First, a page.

Funny about murder
BC author mines her time at iconic British hotel for murder mystery stories.
May 24th, 2023
In the second Priscilla Tempest Mystery series installment, the plucky heroine is a murder suspect but can’t provide an alibi as she’d spent the night with a Canadian prime minister. Dark scenarios are alleviated by laugh out loud moments.
by John Moore
For obvious reasons most murder mysteries are long on terror and short on humour other than the deadpan gallows variety exemplified by old Raymond Chandler novels. There have been novels, TV series and films featuring witty or comical detectives and even amusing killers (the film version of the board game Clue, Sleuth, American Psycho and Quentin Tarantino’s Pulp Fiction, etc.), but they tend to satirize familiar situations of the genre so broadly that they end up in Parody, (next door to Purgatory on Google Maps). It’s rare to find a novel like Scandal at the Savoy (D&M $19.95), co-authored by Prudence Emery and Ron Base, that can maintain suspense and genuine interest in the characters while delivering Laugh Out Loud moments every four or five pages.
Like the first novel in this series, Death at the Savoy (D&M, 2022), this too is set in the prestigious Savoy Hotel during the ‘Swinging Sixties’ and brilliantly evokes the period when A-list celebrities and international politicians, not just pop-stars, still needed the validation of being “seen” in London, not B-List burgs like New York or Los Angeles. Priscilla Tempest is a young Canadian woman in charge of public relations for the grande dame of London hostelries. Saddled with a moniker more appropriate to the heroine of a bodice-ripping novel set in a faux-historical England, (another bit of authorial tongue-in-cheek), Priscilla becomes a real damsel in distress when her already demanding job is complicated by the murder of a showgirl appearing in the Savoy’s cabaret headlined by aging British film siren, Diana Dors.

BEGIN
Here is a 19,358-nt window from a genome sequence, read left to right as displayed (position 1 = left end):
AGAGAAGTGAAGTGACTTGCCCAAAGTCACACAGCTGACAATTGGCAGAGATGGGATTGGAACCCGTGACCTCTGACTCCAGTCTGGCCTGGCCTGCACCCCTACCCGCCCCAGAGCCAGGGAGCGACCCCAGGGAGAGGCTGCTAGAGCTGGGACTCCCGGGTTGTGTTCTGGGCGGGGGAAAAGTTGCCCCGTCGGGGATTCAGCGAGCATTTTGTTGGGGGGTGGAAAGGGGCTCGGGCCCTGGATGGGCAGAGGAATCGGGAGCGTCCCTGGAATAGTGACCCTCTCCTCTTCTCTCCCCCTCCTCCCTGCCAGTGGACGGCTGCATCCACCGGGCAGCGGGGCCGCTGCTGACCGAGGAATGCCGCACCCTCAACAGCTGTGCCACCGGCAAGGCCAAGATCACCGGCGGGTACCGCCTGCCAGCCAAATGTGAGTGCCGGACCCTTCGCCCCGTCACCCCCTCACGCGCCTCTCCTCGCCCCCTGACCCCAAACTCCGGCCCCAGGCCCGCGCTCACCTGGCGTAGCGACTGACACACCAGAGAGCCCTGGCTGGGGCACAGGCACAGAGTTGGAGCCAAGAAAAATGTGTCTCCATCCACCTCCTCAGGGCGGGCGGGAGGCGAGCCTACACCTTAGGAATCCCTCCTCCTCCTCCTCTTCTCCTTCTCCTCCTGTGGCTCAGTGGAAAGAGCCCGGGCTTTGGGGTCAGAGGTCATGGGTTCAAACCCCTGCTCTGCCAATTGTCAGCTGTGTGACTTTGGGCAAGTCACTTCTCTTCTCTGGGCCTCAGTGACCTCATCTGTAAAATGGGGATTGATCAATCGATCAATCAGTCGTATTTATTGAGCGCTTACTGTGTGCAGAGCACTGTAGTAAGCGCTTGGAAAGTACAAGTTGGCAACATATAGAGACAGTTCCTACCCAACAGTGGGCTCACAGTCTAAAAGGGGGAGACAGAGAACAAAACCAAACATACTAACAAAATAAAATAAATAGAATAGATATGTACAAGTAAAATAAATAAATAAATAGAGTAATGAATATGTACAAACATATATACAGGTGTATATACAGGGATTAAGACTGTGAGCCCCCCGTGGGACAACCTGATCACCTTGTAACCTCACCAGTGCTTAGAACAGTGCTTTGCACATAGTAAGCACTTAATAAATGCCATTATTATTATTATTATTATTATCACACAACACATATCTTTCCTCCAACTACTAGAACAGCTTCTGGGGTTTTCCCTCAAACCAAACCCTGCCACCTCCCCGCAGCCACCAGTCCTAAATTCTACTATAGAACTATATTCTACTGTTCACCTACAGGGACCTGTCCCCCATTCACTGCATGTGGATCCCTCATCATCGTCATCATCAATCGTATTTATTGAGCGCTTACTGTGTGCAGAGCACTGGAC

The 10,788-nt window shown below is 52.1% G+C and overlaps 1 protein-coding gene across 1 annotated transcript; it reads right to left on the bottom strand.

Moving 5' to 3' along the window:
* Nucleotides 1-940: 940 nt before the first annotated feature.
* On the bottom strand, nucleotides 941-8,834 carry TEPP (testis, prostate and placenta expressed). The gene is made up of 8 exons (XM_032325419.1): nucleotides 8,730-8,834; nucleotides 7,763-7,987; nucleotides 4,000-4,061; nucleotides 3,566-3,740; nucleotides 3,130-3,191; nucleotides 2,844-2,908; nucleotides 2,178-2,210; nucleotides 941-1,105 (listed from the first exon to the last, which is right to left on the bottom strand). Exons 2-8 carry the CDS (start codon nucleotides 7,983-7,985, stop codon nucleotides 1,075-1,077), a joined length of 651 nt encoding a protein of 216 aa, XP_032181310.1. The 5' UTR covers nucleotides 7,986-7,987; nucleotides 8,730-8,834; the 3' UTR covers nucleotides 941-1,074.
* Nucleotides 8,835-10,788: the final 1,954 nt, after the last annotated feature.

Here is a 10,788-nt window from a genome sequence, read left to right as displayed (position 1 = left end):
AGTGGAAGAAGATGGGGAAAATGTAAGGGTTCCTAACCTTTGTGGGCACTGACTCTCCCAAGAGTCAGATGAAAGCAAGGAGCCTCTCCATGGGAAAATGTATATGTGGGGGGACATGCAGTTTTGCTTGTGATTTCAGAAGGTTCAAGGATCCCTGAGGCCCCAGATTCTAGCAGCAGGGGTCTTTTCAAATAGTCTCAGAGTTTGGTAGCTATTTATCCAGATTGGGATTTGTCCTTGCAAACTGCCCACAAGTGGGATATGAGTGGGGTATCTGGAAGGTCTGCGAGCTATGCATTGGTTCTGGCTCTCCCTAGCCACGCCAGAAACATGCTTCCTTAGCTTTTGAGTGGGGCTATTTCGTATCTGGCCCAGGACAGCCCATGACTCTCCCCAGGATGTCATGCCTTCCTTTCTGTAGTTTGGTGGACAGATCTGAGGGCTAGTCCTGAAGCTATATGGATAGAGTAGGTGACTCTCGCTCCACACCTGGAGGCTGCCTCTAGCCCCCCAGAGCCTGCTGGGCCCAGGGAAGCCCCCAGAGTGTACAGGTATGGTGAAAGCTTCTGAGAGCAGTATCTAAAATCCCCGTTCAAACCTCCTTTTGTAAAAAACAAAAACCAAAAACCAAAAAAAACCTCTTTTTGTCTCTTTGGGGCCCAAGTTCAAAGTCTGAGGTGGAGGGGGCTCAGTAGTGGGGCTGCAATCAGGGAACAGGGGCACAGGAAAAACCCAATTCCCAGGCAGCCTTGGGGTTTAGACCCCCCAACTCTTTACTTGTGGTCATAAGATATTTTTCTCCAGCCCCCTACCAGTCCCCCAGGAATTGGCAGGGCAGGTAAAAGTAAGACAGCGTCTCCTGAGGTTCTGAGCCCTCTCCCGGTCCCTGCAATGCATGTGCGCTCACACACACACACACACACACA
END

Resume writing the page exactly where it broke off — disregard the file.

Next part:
Younger readers may have to redline their search engines looking up all the Sixties stars who make cameo and walk-on appearances, but the history lesson will be rewarding. Those who remember the Sixties will cackle with satisfaction at the fictional resurrection of so many global celebrities whose careers proved it’s possible to be famous for more than fifteen minutes. Among them is Canada’s youthful bachelor Prime Minister, Pierre Eliot Trudeau, who sweeps Priscilla out of a star-studded Savoy cocktail reception and out of her Mary Quant mini-dress for a five-star one night stand.
For any Savoy employee, creeping out of a guest’s suite early in the morning is a career-ending move, but unemployment quickly becomes the least of her worries when the strangled corpse of showgirl Skye Kane is discovered in a dressing room at the hotel. Priscilla tells Scotland Yard detectives that during the party, in the Ladies room, she met Skye, who had been slapped and threatened with death by notoriously short-fused American theatrical producer, David Merrick.
From that plot point, Scandal at the Savoy becomes a deliciously dark farce exposing the sleazy underside of the glamorous Carnaby Street-designed facade London showed to the world. It was a milieu in which celebrity gangsters like the notorious Kray Twins mingled with pop stars, famous actors, Members of Parliament and Commonwealth Prime Ministers with predictable results; blackmail, scandal and what Scotland Yard calls “suspicious deaths.”
As in the film True Romance, supporting actors steal this show. The trio of Savoy regulars, playwright Noel Coward and actors Laurence Olivier and John Gielgud, resemble the three witches in MacBeth if their dialogue had been re-written by Oscar Wilde. At the initial cocktail party, one of them refers to the despised Merrick as ‘the Abominable Showman’ and the quips just keep on coming. Not content to play the role of Chorus in the play, they get stuck right in to aid their friend Priscilla, tailing gangsters through the means streets of London’s rough East End in Olivier’s Bentley and helping her rescue Diana Dors from the Kray twins. No more spoilers…you’ll have to read the book.
Nanaimo-born Prudence Emery worked for many years as the press and public relations officer for the Savoy Hotel. She’s now happily mining her memories of that career in collaboration with Ron Base, the Milton, Ontario. novelist who has authored his own series of Sanibel Sunset mystery novels, many set on the Florida islands of Sanibel and Captiva. One of the principal charms of the mystery genre is that murder provides authors and their fictional investigators with a moral pretext to expose the ‘best’ people on their worst behaviour. Prudence Emery and Ron Base have come up with a new twist on the old formula that’s five-star all the way to the last morsel.
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